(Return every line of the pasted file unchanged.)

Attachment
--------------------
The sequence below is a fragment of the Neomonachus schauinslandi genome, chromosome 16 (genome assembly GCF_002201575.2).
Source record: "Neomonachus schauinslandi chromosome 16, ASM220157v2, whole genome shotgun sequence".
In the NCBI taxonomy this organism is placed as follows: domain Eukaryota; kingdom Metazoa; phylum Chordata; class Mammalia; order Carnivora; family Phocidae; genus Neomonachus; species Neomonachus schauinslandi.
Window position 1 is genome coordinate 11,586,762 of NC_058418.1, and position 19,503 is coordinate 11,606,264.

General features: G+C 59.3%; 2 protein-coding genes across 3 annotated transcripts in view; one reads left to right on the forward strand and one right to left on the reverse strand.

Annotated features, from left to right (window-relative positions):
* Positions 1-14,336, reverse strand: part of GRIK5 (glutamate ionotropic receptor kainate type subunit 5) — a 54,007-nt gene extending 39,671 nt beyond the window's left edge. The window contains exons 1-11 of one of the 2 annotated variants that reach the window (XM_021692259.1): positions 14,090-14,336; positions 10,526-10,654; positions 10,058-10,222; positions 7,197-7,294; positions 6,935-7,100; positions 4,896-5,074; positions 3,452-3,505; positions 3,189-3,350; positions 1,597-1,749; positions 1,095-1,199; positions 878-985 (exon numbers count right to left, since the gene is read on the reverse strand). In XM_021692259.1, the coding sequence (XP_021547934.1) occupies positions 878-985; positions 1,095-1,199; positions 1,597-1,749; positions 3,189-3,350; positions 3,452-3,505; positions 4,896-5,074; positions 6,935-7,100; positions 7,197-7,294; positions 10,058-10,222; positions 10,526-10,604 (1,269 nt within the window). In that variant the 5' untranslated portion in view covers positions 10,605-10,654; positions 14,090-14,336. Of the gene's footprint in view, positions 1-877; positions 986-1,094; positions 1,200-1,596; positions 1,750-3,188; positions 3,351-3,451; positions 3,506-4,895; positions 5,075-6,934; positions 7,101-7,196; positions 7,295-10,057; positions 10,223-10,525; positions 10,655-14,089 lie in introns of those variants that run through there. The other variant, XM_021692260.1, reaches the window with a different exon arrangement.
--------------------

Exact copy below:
The sequence below is a fragment of the Neomonachus schauinslandi genome, chromosome 16 (genome assembly GCF_002201575.2).
Source record: "Neomonachus schauinslandi chromosome 16, ASM220157v2, whole genome shotgun sequence".
In the NCBI taxonomy this organism is placed as follows: domain Eukaryota; kingdom Metazoa; phylum Chordata; class Mammalia; order Carnivora; family Phocidae; genus Neomonachus; species Neomonachus schauinslandi.
Window position 1 is genome coordinate 11,586,762 of NC_058418.1, and position 19,503 is coordinate 11,606,264.

General features: G+C 59.3%; 2 protein-coding genes across 3 annotated transcripts in view; one reads left to right on the forward strand and one right to left on the reverse strand.

Annotated features, from left to right (window-relative positions):
* Positions 1-14,336, reverse strand: part of GRIK5 (glutamate ionotropic receptor kainate type subunit 5) — a 54,007-nt gene extending 39,671 nt beyond the window's left edge. The window contains exons 1-11 of one of the 2 annotated variants that reach the window (XM_021692259.1): positions 14,090-14,336; positions 10,526-10,654; positions 10,058-10,222; positions 7,197-7,294; positions 6,935-7,100; positions 4,896-5,074; positions 3,452-3,505; positions 3,189-3,350; positions 1,597-1,749; positions 1,095-1,199; positions 878-985 (exon numbers count right to left, since the gene is read on the reverse strand). In XM_021692259.1, the coding sequence (XP_021547934.1) occupies positions 878-985; positions 1,095-1,199; positions 1,597-1,749; positions 3,189-3,350; positions 3,452-3,505; positions 4,896-5,074; positions 6,935-7,100; positions 7,197-7,294; positions 10,058-10,222; positions 10,526-10,604 (1,269 nt within the window). In that variant the 5' untranslated portion in view covers positions 10,605-10,654; positions 14,090-14,336. Of the gene's footprint in view, positions 1-877; positions 986-1,094; positions 1,200-1,596; positions 1,750-3,188; positions 3,351-3,451; positions 3,506-4,895; positions 5,075-6,934; positions 7,101-7,196; positions 7,295-10,057; positions 10,223-10,525; positions 10,655-14,089 lie in introns of those variants that run through there. The other variant, XM_021692260.1, reaches the window with a different exon arrangement.